What’s great about this particular episode is how the show contrasts the behavior of a brand new couple with that of one who’ve been together for years. On their ninth anniversary Marshall and Lily bail on a weekend away to stay home and watch Quantum Leap but end up accidentally stuck in the bathroom when Ted arrives home with his new girlfriend Victoria. The difference between the couples is very well written and produces some great comedy as Lily and Marshall despair at Ted’s super slow seduction technique. The shot where Jason Segel’s head appears unnoticed by Ted and Victoria in the background is one of the show’s best visual gags. It also delves nicely into Marshall and Lily’s relationship and how couples can become after so many years together.
This all leaves Barney and Robin on a “bros” night out. This was really the beginning of the Barney and Robin relationship and whatever you may feel about where that eventually led, at this stage it seemed like a quite natural bond, heralding the introduction of “freeze-frame-high-five” and the lesson that being invited to play Battleships isn’t a universally recognised term for sex.
8. The Platinum Rule
Season 3 Episode 11 (Original Airdate: Dec. 10, 2007)
A cleverly scripted episode where the show felt the influence of Quentin Tarantino as Barney lays out for Ted the eight steps of the titular dating rule broke down into screen carded sections.
Ted is going on a date with his tattoo removal surgeon Stella (boo! hiss!) and his friends try to dissuade him from doing so with their respective stories of getting involved with the wrong person, or persons in Lily and Marshall’s case, as they recount their disastrous friendship with their charade-loving neighbours Michael and Laura, the latter played by the brilliant Kristen Schaal whose greeting of “Hey neighbor!” is chilling.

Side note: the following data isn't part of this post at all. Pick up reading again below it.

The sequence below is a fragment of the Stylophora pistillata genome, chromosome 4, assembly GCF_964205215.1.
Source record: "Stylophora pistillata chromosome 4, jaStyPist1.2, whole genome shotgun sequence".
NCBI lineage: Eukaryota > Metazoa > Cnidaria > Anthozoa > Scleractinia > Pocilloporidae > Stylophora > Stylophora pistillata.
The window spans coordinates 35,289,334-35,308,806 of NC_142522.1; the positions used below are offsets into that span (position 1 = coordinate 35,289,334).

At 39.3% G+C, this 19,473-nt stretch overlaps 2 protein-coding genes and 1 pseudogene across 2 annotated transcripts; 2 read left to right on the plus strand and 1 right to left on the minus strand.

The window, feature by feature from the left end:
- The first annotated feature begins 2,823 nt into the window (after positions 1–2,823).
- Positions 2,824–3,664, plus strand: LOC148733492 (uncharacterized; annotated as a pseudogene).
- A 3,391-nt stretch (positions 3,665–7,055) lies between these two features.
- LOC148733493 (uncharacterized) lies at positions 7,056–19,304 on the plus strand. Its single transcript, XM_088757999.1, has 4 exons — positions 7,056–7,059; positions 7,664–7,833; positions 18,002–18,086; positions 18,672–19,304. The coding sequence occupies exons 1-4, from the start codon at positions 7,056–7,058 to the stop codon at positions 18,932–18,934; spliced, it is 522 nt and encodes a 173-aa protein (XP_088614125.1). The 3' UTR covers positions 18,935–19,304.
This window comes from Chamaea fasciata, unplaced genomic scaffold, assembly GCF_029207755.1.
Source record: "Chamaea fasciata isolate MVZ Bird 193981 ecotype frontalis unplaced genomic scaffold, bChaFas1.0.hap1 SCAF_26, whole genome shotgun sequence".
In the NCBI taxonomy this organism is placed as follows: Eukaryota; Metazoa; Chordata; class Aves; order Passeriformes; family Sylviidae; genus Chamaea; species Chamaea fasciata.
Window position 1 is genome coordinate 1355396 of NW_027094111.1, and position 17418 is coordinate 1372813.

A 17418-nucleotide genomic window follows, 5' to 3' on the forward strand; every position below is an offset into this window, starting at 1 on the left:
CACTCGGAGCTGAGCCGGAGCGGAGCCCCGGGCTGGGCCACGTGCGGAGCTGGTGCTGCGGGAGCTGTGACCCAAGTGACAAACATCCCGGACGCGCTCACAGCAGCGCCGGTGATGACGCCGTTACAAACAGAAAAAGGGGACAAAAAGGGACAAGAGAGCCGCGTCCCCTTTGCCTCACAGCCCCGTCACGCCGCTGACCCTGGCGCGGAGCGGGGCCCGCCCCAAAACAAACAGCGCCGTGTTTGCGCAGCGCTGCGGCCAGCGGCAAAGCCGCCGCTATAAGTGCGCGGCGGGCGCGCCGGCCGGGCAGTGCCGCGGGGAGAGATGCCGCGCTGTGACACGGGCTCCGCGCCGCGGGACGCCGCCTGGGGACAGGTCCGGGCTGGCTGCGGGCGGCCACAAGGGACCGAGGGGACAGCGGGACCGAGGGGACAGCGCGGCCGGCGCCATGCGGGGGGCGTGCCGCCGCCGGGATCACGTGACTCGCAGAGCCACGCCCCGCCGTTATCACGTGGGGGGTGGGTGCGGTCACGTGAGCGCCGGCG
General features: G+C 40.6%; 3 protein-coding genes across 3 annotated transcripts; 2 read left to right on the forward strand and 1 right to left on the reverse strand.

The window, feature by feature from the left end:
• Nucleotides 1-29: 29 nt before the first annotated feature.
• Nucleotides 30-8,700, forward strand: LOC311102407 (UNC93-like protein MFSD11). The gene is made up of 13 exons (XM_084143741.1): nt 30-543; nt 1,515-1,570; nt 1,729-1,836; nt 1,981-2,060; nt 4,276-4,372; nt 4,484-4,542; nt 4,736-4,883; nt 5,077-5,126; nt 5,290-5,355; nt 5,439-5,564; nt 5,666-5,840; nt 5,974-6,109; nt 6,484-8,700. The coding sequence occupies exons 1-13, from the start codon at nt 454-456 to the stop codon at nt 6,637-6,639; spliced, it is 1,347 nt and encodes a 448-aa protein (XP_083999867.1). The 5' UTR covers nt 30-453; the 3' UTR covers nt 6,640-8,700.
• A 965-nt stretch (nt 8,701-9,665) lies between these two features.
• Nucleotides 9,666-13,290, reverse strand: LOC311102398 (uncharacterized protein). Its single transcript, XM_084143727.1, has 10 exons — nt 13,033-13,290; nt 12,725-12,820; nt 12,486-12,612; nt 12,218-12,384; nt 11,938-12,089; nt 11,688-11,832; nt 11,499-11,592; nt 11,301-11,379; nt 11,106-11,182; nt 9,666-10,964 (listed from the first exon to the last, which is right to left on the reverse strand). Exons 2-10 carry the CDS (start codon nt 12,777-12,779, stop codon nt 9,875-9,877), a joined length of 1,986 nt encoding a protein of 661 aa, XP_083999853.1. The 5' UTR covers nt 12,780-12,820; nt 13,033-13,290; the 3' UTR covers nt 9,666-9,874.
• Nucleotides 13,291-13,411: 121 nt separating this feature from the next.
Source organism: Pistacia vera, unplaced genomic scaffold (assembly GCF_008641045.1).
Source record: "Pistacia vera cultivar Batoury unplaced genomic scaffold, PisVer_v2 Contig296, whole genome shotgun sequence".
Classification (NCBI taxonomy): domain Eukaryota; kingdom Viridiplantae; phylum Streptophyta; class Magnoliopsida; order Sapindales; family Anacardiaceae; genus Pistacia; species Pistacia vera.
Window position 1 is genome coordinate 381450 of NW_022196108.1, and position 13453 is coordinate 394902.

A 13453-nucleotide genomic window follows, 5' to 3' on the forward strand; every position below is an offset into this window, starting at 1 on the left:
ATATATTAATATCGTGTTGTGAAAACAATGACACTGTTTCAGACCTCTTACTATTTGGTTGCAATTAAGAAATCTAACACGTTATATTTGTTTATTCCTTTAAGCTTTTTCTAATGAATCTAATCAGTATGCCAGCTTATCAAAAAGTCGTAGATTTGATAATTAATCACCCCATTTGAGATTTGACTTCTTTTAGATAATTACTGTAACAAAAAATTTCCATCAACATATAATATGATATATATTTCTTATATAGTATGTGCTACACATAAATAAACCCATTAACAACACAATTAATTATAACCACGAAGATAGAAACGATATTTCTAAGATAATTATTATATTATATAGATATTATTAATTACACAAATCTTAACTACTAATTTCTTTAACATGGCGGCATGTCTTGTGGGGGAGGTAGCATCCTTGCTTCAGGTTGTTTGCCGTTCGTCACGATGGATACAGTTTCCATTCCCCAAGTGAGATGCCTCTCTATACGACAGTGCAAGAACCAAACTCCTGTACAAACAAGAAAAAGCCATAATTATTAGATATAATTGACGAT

I’m pretty sure we’ve all been in relationships which seemed like a great idea to begin with, but quickly turned into a head-desk situation, possibly on either side. I won’t say which side I’ve found myself on more frequently, though I will say the character I most identified with here was probably Curt ‘Ironman’ Irons, whose sports report post dumping by Robin rings truer than it should.
The multi-year narrative in this episode as each tale of woe is unfolded means it all slots together in a unique way, and thankfully Ted’s relationship with the drippy Stella did not survive.
7. How I Met Everyone Else
Season 3 Episode 5 (Original Airdate: Oct. 27, 2007)
There’s a lot packed into these very funny twenty minutes. Blahblah, a girl whom Ted has met online and one of his more memorable exes, makes up a too-good-to-be-true story about their meeting in a cooking class which prompts the friends to reminisce about how they first met each other. We already knew that Ted, Marshall, and Lily met in college and the flashbacks are a lot of fun, especially the one in which Ted finds Marshall “eating a sandwich” (a series long euphemism for smoking weed) and the scene which threatens the nauseating sanctimony of Marshall and Lily’s first meeting.